The vicious vitriol with which the supporters of Brokeback Mountain have attacked anyone who doesn’t share the opinion that Brokeback is the year’s best film reached a new low today: They pissed off Roger Ebert.
Two days after Crash, in a surprise upset, won Best Picture over Brokeback Mountain at the Oscars, the debate still rages. Accusations have been flying fast and furious from the Brokeback camp, in editorials, emails, and yeah, even on our message board. The accusation? Brokeback Mountain lost because everyone who voted for Crash is a homophobe.
This tactic is nothing new for extremists campaigning for the movie as if its acceptance as the world’s greatest film somehow heralds a new world order. They’ve been harassing, haranguing, and intimidating anyone who disagrees with them for months. Gene Shalit was beaten down by GLAAD. His reasons for not liking the film apparently weren’t acceptable to them. Our friend John Campea over at The Movie Blog was assaulted by vicious hate mail accusing him of homophobia when he proclaimed Brokeback overrated. I’ve certainly had no shortage of focused, attack-hate emailing here at Cinema Blend as well. Some of the messages sent my way in response to my mixed-positive review of the film are little more than death threats. In the case of John and I, we both overall liked the movie, even recommended it. Apparently we didn’t recommend it enough.
Liberal extremist entertainment writers have only been too happy to jump on the activist attack band wagon in any way they can. For example, internet writer Devin Faraci of CHUD.com, in his attack on those not properly trumpeting the film’s praise, labeled anyone who doesn’t enjoy watching gay sex as a homophobe, and in the process (in words of one of his site’s own readers) he, “broadened the definition of homophobia until it no longer has any meaning.” Calling his readers to war Devin says, “Every time one of you red state dwellers goes to see Brokeback Mountain, you are scoring a victory.” Of secondary concern it seems, is whether or not the movie is any good.
Both before and now after, the film’s supporters have resorted to tearing down Crash as a way to push their agenda. Many have echoed the sentiments of Los Angeles Times writer Ken Turan who says, “So for people who were discomfited by 'Brokeback Mountain' but wanted to be able to look themselves in the mirror and feel like they were good, productive liberals, 'Crash' provided the perfect safe harbor.” Ken seems to be confusing opinion with fact. Because he thinks Brokeback is the year’s best picture, doesn’t necessarily make it so. He seems unwilling to consider the possibility that perhaps, Oscar voters simply liked Crash better.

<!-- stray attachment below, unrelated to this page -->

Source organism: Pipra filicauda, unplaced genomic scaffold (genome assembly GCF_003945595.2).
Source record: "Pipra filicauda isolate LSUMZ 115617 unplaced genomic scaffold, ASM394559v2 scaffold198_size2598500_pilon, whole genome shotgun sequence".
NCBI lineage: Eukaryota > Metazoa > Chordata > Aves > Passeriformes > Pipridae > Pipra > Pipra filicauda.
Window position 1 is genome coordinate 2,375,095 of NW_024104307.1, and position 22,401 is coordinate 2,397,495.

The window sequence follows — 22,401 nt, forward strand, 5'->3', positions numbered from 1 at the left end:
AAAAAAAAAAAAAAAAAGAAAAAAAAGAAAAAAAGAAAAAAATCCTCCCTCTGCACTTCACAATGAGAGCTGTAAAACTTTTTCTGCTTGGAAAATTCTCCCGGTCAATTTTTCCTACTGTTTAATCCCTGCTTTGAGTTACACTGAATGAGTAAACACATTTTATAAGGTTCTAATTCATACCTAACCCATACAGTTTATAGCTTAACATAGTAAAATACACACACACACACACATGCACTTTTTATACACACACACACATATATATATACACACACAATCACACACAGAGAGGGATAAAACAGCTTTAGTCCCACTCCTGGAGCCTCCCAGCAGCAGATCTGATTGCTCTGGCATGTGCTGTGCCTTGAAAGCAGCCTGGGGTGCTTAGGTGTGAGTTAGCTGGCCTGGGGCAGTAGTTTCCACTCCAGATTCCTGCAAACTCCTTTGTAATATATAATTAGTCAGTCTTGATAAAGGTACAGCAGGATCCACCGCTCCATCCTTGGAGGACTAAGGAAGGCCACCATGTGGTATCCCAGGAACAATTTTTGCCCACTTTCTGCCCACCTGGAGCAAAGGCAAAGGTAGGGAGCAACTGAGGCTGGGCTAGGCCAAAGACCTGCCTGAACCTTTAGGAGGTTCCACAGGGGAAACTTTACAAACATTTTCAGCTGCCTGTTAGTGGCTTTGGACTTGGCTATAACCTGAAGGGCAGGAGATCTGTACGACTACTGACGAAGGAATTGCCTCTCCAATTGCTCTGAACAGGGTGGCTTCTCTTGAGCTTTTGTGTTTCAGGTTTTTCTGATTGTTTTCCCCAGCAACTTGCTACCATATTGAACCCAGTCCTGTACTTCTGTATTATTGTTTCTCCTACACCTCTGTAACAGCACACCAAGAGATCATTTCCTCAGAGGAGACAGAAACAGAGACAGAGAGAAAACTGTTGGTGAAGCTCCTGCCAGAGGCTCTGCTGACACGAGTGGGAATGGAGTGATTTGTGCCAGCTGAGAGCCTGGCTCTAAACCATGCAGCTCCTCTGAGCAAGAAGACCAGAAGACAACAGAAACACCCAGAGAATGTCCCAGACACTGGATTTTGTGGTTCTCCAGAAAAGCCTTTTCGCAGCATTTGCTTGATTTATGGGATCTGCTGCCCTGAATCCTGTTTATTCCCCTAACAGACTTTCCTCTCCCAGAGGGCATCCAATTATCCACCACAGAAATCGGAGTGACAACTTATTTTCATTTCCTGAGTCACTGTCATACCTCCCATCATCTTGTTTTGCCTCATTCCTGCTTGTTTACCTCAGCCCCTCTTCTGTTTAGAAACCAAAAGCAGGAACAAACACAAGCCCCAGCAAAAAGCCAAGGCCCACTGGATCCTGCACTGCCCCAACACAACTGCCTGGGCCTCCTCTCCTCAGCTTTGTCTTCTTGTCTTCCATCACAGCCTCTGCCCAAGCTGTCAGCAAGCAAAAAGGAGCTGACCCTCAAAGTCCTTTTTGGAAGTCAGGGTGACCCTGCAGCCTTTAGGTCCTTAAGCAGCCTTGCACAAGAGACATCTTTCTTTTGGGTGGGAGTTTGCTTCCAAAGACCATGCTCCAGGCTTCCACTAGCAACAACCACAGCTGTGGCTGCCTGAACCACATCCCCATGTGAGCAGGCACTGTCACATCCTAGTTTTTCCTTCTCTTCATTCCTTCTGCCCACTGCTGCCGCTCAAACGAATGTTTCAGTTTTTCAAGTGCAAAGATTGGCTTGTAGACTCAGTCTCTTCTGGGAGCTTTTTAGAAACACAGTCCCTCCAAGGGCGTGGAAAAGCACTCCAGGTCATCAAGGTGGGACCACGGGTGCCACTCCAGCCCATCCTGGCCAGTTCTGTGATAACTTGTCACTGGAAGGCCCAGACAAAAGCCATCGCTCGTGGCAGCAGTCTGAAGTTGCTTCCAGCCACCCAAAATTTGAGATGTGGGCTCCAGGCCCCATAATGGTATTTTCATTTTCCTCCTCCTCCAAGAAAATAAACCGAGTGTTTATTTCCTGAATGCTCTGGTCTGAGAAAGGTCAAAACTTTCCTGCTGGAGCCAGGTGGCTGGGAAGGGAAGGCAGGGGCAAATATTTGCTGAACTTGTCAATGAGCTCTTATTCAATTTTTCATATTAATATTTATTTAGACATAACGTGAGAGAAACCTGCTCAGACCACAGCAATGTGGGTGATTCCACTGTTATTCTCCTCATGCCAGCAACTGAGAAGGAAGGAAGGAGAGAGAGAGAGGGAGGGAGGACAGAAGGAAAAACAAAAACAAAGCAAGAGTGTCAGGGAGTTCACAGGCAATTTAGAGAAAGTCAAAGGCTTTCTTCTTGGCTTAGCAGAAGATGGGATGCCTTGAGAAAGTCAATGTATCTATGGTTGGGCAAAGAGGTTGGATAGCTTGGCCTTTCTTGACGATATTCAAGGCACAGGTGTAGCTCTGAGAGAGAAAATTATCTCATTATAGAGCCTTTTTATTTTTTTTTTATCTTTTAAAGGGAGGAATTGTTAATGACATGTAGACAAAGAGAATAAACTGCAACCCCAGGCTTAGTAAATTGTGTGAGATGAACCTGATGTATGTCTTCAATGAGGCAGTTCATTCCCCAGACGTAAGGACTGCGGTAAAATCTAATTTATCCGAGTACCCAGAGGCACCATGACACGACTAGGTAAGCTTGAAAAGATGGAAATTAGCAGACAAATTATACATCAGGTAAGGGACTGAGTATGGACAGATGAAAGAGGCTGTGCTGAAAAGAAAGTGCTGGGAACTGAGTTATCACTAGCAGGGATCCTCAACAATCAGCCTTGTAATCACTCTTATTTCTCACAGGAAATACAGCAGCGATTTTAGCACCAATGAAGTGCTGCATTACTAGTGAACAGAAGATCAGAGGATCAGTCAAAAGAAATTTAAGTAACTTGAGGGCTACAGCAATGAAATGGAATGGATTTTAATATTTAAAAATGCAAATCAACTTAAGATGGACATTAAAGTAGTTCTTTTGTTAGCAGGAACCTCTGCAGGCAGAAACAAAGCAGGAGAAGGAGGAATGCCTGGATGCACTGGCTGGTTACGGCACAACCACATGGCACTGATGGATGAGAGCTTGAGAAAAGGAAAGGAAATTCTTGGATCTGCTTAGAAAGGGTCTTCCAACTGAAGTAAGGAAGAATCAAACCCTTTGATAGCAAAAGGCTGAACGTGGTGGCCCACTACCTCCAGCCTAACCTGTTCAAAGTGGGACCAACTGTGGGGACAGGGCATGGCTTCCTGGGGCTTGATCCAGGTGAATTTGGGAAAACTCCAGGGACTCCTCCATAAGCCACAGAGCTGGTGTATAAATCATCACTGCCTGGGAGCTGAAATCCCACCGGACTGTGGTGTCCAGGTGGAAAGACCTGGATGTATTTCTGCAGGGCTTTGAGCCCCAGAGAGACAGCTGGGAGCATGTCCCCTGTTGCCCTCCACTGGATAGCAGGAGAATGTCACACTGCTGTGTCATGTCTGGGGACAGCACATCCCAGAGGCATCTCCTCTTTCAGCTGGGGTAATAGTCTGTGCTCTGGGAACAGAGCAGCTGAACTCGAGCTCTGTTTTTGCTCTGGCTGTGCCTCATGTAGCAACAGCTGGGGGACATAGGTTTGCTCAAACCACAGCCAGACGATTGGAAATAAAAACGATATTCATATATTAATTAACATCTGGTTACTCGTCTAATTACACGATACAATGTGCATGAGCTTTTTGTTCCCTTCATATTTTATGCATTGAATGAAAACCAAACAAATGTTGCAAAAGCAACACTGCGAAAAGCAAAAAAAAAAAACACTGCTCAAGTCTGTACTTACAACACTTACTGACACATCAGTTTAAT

Finally, we’re back to Roger Ebert, who himself pegged Crash as the year’s best film and not Brokeback Mountain. America’s top dog film critic spoke out today, via an eloquently worded column on his website, to address the issue of Brokeback supporters and their load of sour grapes. It’s worth reading because, well, he’s Roger Ebert and whether you like him or not he’s beyond reproach when it comes to film criticism.
Says Ebert, “What is intriguing about these writers is that they never mention the other three best picture nominees: "Capote," "Good Night, and Good Luck" and "Munich." Their silence on these films reveals their agenda: They wanted "Brokeback Mountain" to win, saw "Crash" as the spoiler, and attacked "Crash." Roger, is of course right.
Make no mistake: Brokeback Mountain is a good movie. I don’t think it’s better than Crash, Good Night, and Good Luck, or even Munich, but that’s my opinion and having it shouldn’t indicate some dark agenda to eradicate gay people from the universe. If you want to know who’s rooting for that, take a look at the folks forcing that evil constitutional amendment to ban gay marriage, not at whether someone voted for Crash or Brokeback Mountain to win a Best Picture Oscar.
No doubt Roger, like I did, had hoped this whole thing would be over and done with after the Oscars, whatever the outcome. But Brokeback’s followers continue the assault unabated. If anything, they’ve only gotten more vicious. Stop it people. It’s over with. Take a minute and read Roger Ebert’s entire article here. Then send me the usual number of death threats and hate mail, which will be deleted, completely unread.
In the end, the thing that’s most disheartening here isn’t that a bunch of useless film critics are unfairly under attack, it’s that the film’s supporters are hurting their own cause. By pushing the movie so viciously in an effort to find gay acceptance, they continue to run the risk of finding fresh resentment instead.